For those who love nature, Medora is a place like no other in North Dakota. Because Medora is completely within the limits of Theodore Roosevelt National Park, the entire town is encircled by nature. With only 150 residents and a plethora of activities, Medora never gets boring. You can stroll the town, visit Chateau de Mores—a historical building belonging to the original founder of Medora—then check out the 19th century meat-packing plant nearby. There’s also the Burning Hills Amphitheater, an open-air performance hall with 2,900 seats, nestled beside the Little Missouri River Valley.
Picturesque Jud is the very epitome of “small town.” Moreover, Jud is a town of murals that have been created by the less than 100 residents over the years. Every building has a unique painting on the edifice, giving the town an ambiance that you wouldn’t expect. There are images of stamps, cottages, breathtaking landscapes, patriotic scenes, and even cartoon characters. Just walking around feels like an art gallery.
Located along the curvy Sheyenne River is the City of Bridges, otherwise known as Valley City, ND. If you love bridges, you will want to head here, because there are 11 historical bridges leading into the town limits. The most famous would be the wooden Valley City State University footbridge and the designated landmark of the National Civil Engineering System, the Highline Bridge. In Medicine Wheel Park, you can see sacred Native American burial grounds and two ancient solar calendars. Then spend a day driving the 60 miles of the Sheyenne River Valley National Byway, where you can find dozens of outdoor excursions to participate in.
Just a few miles from the Canadian border is the second oldest community in North Dakota. History lovers will find the Heart of the Rendezvous Region, known as Walhalla, to be a wonderful destination for learning. The oldest building in ND, the Kittson Trading Post, is in Walhalla, as well as the Gingras Trading Post State Historic site and Pembina Gorge State Recreation Area. There are miles upon miles of trails lined with historically significant buildings and wildlife. Hike, ride horseback, or go tubing along the Pembina River. Campers who want to rough it should check out the Tetrault Woods State Forest, too.
Nicknamed the “Four Seasons Playground,” Bottineau is a land of sloping hills, blue skies, and boundless nature. No matter when you arrive in Bottineau, there is something to do. Not only is there two wildlife refuges on either side of the town’s boundaries, it is also the final stop before entering the Turtle Mountains. Adrenaline junkies on their way to said mountains should commemorate their passing through Bottineau by taking a picture with the 26 foot tall mascot, Tommy the Turtle.
Found in 1882, New Salem is a charming town with one of the higher populations on this list. There are under 1000 people dwelling in this quiet Morton County town. Check out the marvelous fiberglass statue of Salem Sue, a famous cow, before tasting some dairy products from the surplus of dairy farmers in the area.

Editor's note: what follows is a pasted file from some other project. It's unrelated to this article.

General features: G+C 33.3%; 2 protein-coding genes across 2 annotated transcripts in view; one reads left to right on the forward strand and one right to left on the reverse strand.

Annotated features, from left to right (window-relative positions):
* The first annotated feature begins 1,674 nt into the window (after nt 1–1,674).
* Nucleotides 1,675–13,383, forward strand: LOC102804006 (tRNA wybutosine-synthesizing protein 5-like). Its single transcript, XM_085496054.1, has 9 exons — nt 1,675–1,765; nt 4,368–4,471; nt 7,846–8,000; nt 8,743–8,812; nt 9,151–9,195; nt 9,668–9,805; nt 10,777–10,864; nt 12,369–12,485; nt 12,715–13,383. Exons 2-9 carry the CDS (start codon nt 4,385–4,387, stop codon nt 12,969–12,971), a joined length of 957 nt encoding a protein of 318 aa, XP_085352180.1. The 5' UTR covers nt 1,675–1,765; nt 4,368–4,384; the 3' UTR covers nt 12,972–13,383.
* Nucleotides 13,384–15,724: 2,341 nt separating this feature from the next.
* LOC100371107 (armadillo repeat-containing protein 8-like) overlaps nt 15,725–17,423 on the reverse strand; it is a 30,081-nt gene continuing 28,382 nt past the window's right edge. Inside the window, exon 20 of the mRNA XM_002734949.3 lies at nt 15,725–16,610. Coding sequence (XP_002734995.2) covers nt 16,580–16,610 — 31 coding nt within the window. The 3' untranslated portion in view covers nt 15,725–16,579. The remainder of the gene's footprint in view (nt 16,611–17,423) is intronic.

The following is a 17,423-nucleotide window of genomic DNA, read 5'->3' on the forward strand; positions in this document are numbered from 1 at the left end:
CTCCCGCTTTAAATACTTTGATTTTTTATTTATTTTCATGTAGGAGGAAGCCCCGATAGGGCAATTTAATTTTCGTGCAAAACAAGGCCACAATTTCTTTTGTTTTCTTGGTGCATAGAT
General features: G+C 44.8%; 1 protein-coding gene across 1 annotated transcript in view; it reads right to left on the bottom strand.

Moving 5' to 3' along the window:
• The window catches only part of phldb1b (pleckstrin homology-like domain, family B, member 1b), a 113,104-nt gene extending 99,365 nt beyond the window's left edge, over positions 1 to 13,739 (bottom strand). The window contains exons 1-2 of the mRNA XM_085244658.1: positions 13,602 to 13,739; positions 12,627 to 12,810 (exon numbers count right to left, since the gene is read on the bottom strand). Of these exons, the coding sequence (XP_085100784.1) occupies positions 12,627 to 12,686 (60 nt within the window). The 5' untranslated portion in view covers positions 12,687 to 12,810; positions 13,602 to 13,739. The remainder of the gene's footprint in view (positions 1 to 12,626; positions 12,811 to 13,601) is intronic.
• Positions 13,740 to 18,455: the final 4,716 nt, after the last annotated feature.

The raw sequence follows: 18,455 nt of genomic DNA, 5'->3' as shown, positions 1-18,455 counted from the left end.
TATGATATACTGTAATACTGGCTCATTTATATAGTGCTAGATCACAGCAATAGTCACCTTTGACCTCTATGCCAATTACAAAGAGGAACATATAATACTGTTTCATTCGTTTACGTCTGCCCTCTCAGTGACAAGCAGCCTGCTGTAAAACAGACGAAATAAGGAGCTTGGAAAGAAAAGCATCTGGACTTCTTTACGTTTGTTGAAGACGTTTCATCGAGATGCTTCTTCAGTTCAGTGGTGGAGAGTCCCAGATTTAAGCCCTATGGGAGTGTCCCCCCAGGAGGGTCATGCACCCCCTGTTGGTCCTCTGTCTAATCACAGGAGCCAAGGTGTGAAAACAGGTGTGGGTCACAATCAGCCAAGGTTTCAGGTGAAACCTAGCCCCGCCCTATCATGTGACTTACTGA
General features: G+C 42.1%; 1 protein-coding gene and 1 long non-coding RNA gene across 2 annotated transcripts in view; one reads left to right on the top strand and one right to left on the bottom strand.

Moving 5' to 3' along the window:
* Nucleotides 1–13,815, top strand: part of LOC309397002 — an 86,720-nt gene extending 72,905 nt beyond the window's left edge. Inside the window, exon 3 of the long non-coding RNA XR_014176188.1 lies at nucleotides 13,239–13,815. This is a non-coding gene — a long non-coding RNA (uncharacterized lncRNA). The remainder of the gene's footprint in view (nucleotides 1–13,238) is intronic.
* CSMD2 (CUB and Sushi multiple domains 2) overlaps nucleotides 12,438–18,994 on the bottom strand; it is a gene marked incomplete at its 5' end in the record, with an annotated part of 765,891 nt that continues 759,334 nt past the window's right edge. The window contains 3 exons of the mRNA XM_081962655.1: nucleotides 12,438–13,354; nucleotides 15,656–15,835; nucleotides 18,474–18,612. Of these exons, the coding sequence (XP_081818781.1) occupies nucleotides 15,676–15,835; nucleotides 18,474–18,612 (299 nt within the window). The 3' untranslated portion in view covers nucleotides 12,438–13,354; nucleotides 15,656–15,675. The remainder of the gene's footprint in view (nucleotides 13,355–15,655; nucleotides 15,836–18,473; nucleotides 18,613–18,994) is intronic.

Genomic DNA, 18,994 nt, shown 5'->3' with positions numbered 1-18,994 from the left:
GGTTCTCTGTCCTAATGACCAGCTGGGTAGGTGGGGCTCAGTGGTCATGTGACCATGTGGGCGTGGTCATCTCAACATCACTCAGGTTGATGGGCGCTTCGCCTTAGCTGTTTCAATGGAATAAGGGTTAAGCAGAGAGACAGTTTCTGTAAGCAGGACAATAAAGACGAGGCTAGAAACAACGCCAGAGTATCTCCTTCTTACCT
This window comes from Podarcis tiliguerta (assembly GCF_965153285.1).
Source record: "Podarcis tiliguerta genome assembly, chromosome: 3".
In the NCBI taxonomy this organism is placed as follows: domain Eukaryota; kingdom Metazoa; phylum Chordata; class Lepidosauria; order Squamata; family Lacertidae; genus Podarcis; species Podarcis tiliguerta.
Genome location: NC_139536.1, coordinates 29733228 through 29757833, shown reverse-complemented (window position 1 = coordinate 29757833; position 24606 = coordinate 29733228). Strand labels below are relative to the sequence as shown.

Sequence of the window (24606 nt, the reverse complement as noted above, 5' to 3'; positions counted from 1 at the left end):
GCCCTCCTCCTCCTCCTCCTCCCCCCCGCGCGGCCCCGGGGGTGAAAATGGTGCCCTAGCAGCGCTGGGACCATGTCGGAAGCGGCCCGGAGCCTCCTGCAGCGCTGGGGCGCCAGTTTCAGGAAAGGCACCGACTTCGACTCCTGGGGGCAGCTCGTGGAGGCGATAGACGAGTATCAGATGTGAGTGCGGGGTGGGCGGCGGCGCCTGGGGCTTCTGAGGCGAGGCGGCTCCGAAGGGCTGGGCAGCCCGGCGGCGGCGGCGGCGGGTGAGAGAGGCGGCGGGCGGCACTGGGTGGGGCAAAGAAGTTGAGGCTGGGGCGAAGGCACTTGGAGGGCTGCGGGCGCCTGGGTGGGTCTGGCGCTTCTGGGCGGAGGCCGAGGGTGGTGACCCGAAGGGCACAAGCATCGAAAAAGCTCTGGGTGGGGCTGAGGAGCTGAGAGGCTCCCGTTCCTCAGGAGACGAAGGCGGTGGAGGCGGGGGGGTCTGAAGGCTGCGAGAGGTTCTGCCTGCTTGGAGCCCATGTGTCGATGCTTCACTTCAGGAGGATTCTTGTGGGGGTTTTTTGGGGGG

Alongside Lake Sakakawea, one of the largest man-made lakes in the US, Garrison is a location suited for history buffers and anglers. Nicknamed the “Walleye Capital of the World,” avid fishermen and women head to Garrison to catch walleye, pike, and smallmouth bass. There is also the open-air Heritage Park and Museum that is dedicated to early 20th life in the town. Aside from that, you can visit during the Dickens Village Festival, which transforms Garrison into a Victorian era daydream complete with parades, costumes, and horse-drawn carriages.
Angling and watersports is the main draw for residents and visitors of Devils Lake. The town spans over 160,000 acres and is the largest body of water in the entire state, making it a prized location for record-breaking fish catches and other outdoor recreational activities. Those who don’t like fishing can head to Graham Island for bird-watching, people-watching, and camping. Or just spend the day wandering the Devils Lake downtown, including the Lake Region Heritage Center, to learn all about the pioneering days.
This historic midpoint between Bismarck and Fargo was founded in 1872 and has been dubbed the “Pride of the Prairie.” Experience what the pioneering days were like at Jamestown’s Frontier Village, a recreation of prairie town life according to the novel “Writer’s Shack” by Louis L’Amour. There is also the world’s largest buffalo monument to photograph, and the National Buffalo Museum, where the world’s only albino bison grazes happily.
In 1880, this small town was founded by Joseph Lynn Colton and was a huge hub for the Northern Pacific Railroad. Presently, the town is still pivotal in history for the preserved homes and structures, such as the beautiful Lisbon Opera House. Lisbon is the host of many concerts, community plays and events, making is a great place for families to visit. Nature lovers will find Sandager Park, which overlooks the Sheyenne River, to be a summertime wonderland of campgrounds and pools. And for the parents? Check out Prairiewood Winery for tours and tastings.